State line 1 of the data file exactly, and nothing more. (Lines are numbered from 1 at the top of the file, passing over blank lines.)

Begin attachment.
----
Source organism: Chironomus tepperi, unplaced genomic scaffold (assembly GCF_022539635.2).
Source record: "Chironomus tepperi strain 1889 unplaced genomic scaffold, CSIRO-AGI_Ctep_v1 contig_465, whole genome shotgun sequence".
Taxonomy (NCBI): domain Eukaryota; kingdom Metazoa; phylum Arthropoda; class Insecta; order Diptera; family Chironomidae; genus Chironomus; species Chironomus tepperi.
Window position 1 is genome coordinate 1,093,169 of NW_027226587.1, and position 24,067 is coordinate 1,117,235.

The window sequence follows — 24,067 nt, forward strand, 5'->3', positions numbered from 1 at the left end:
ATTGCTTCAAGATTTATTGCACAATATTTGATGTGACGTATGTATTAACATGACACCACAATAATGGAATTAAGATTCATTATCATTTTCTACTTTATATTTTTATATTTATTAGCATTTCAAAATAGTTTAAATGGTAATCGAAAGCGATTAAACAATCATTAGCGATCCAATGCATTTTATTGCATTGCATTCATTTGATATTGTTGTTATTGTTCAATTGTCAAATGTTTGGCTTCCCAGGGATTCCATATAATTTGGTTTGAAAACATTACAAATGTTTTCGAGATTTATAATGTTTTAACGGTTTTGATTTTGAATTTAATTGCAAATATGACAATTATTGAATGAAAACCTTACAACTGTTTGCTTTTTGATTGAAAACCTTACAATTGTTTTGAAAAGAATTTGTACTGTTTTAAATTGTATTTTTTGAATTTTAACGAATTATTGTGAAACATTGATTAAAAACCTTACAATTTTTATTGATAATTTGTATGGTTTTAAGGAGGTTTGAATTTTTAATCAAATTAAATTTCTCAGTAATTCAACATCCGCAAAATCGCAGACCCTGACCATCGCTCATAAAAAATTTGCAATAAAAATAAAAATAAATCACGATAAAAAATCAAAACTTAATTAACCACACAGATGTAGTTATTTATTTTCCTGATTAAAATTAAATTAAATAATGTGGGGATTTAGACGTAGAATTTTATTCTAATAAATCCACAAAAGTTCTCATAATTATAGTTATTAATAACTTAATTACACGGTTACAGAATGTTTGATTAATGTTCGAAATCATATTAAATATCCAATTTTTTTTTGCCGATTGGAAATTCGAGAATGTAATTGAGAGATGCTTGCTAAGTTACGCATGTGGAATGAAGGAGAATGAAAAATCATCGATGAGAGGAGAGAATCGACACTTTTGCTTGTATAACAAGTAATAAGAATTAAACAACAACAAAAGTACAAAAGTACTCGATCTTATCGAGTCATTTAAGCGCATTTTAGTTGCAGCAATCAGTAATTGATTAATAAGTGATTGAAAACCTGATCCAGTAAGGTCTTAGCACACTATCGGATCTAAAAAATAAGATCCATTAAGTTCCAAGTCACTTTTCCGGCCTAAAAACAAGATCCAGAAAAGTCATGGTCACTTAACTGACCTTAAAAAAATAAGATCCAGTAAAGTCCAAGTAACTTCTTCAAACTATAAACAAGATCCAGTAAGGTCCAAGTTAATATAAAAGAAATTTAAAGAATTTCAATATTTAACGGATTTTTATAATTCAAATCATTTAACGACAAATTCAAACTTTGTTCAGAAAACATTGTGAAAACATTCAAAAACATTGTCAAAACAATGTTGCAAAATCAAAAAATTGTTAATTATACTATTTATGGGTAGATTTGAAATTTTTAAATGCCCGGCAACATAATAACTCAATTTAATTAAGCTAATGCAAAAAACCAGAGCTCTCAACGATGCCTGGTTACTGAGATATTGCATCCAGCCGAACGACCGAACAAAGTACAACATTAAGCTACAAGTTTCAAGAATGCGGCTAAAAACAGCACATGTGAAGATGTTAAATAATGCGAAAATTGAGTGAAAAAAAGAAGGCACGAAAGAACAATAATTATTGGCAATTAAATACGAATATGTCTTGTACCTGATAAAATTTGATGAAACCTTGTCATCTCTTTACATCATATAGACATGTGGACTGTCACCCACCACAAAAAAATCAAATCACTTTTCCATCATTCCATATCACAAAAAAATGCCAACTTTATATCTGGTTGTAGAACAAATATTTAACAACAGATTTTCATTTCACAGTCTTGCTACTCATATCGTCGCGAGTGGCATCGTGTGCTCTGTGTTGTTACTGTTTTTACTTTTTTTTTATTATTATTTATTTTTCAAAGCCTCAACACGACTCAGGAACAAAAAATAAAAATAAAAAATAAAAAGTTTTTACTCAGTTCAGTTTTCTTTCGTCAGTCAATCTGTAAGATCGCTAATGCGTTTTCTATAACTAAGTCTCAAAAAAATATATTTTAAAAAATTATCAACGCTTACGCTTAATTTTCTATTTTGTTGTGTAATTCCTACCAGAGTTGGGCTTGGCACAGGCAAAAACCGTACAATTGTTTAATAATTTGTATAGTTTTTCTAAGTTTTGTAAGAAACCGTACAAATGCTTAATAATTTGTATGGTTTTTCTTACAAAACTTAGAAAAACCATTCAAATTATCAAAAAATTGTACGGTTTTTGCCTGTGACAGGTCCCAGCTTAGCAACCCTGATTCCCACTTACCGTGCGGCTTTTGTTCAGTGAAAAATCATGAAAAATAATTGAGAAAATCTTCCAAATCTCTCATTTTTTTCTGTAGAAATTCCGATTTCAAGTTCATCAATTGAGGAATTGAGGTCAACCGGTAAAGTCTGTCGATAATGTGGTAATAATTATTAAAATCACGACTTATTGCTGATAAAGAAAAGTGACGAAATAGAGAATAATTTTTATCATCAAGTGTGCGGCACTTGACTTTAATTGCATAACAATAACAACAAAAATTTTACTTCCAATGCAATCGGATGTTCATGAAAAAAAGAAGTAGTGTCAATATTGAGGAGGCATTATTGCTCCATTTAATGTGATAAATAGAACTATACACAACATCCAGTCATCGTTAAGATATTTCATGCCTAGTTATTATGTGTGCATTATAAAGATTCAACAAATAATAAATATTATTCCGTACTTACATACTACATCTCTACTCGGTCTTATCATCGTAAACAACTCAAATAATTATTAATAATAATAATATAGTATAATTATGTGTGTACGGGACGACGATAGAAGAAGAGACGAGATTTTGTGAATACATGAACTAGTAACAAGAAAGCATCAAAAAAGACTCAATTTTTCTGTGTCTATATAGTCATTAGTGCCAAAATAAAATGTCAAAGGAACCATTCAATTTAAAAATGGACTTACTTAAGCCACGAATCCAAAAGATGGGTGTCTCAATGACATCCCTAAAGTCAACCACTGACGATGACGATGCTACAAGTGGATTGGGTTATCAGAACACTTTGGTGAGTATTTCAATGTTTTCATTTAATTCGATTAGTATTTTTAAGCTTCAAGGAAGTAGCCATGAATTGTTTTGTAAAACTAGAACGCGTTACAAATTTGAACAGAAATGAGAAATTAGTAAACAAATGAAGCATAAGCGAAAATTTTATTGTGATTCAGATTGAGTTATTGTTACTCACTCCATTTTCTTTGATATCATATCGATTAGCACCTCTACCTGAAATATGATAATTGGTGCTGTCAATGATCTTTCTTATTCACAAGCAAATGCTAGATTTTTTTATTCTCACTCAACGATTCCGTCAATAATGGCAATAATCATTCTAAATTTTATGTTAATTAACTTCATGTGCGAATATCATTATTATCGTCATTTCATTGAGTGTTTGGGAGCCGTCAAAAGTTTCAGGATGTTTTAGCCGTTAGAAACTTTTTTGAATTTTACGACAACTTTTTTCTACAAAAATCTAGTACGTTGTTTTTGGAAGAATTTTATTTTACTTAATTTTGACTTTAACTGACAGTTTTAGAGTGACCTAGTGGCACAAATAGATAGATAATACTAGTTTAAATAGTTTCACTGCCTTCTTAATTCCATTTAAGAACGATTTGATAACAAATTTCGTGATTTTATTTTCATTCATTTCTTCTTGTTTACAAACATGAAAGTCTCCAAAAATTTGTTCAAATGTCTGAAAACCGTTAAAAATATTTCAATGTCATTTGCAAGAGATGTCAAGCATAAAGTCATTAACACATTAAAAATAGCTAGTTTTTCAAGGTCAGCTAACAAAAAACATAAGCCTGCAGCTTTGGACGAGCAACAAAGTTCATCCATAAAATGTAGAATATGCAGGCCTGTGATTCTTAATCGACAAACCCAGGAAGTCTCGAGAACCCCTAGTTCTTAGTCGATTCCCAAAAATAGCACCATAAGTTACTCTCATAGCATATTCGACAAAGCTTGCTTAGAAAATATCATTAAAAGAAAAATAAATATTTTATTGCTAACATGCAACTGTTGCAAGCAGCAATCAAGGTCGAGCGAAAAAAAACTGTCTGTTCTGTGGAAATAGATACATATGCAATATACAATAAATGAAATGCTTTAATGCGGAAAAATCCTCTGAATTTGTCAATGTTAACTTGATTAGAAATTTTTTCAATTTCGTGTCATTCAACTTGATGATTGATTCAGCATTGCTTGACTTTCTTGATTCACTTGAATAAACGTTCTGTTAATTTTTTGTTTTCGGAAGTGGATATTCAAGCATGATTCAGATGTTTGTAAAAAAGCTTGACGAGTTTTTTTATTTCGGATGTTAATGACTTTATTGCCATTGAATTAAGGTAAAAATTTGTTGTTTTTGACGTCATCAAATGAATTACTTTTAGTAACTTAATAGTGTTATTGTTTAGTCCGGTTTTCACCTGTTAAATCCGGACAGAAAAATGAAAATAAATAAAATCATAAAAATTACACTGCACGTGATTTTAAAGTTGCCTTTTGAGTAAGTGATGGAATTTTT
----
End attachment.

Source organism: Chironomus tepperi, unplaced genomic scaffold (assembly GCF_022539635.2).